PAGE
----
Additionally, the physician-patient privilege does not apply in this case. As the State properly notes, the physician-patient privilege is afforded pursuant to section 8--802 of the Code of Civil Procedure (Code) (735 ILCS 5/8--802 (West 1994)). Section 8--802 provides, in pertinent part:

"No physician or surgeon shall be permitted to disclose any information he or she may have acquired in attending any patient in a professional character, necessary to enable him or her professionally to serve the patient, except only *** (4) in all actions brought by or against the patient *** wherein the patient's physical or mental condition is an issue ***." 735 ILCS 5/8--802(4) (West 1994).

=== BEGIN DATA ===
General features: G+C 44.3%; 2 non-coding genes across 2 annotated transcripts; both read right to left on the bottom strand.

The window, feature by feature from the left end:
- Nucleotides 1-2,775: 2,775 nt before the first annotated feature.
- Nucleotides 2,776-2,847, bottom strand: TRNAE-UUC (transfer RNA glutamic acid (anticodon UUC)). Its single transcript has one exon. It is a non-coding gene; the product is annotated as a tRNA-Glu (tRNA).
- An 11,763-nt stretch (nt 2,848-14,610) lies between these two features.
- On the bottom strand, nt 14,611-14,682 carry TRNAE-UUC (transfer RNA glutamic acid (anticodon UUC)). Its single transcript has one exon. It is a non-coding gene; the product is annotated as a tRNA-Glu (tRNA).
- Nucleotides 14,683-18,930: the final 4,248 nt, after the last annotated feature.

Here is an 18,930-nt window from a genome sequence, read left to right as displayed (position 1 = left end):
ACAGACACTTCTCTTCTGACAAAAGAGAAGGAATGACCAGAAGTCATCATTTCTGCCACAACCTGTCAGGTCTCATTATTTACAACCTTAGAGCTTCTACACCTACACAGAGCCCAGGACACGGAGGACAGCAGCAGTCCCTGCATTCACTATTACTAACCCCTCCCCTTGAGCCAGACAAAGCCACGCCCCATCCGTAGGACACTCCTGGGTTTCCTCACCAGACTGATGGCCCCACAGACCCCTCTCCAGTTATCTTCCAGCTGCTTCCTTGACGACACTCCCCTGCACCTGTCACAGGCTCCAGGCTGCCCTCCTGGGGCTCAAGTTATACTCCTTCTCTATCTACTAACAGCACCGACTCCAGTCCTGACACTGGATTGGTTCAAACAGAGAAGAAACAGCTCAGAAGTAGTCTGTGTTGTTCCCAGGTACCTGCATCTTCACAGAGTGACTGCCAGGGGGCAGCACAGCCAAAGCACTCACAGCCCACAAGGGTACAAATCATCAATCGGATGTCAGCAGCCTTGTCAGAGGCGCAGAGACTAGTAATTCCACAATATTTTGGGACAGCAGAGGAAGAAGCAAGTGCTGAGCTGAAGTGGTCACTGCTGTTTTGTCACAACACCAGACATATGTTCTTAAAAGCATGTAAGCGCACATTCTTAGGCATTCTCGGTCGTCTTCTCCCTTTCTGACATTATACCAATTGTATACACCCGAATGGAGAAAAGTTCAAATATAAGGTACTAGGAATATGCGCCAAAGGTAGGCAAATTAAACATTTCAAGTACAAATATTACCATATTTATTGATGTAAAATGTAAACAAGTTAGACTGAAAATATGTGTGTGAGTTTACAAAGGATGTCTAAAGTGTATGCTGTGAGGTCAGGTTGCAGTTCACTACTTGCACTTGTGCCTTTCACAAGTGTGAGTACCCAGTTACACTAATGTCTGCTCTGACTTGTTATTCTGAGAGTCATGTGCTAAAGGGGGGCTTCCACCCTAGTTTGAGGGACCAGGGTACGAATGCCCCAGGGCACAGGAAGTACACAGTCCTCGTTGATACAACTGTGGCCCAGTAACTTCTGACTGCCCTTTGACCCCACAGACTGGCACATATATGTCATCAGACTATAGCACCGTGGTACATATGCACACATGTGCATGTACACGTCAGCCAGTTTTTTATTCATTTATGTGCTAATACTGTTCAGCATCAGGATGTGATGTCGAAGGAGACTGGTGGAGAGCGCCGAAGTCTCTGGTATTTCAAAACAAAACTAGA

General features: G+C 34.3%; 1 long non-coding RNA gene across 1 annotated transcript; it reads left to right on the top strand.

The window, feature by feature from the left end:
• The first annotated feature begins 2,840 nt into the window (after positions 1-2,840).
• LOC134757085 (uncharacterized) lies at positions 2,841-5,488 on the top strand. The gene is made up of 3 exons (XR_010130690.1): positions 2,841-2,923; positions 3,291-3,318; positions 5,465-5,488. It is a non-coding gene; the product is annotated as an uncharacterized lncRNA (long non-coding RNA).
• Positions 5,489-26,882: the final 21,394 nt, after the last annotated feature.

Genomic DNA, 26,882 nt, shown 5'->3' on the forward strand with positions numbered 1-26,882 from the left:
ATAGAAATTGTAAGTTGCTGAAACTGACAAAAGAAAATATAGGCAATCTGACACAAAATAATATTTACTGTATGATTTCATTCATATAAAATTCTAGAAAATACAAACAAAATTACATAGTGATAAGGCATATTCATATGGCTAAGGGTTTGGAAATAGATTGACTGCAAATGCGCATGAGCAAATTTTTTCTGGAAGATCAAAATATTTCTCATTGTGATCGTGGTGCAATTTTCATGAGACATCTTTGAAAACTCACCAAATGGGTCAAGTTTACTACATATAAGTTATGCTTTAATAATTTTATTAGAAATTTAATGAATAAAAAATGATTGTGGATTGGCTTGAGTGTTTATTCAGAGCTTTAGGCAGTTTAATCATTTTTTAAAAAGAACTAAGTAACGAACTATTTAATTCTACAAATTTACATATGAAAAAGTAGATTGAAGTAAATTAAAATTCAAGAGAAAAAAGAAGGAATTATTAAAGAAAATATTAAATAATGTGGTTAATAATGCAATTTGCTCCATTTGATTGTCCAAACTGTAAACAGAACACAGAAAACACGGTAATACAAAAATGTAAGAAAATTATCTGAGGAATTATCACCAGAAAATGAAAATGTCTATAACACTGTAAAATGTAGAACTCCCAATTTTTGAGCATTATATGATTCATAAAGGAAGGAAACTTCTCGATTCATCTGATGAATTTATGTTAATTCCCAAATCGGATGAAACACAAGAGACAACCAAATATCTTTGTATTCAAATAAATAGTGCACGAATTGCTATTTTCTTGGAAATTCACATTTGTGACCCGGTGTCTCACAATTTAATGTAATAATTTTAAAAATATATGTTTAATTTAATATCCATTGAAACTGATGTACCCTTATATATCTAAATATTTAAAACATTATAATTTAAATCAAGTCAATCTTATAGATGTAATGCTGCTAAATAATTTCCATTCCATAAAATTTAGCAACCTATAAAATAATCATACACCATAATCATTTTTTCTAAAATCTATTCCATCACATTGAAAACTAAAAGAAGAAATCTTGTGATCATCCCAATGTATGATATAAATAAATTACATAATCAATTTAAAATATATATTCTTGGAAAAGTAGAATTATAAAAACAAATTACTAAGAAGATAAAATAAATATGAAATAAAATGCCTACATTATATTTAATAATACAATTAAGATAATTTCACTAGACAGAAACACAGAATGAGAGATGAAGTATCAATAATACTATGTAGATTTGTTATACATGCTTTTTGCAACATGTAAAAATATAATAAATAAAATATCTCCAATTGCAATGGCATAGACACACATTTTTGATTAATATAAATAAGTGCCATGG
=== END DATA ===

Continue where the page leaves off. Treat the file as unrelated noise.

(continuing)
Here, respondent's mental condition was an issue that was the subject of the commitment proceedings. Thus, as the State properly notes, Dr. Burgener's January 9, 1998, evaluation and any treatment that respondent underwent after his conviction fall within the exception to the physician-patient privilege and are not protected by the privilege.

On appeal, respondent also challenges the propriety of the trial court's denial of his motions to dismiss. However, this issue was not raised in the certified questions, and our review is limited to the questions certified by the trial court. See Lanxon, 296 Ill. App. 3d at 379. Accordingly, an issue not raised by the certified questions is not properly before the this court, and we are unable to review it.

For the foregoing reasons, we answer the certified questions in the negative and remand the cause for further proceedings.

Certified questions answered; cause remanded.

INGLIS and HUTCHINSON, JJ., concur.

19990419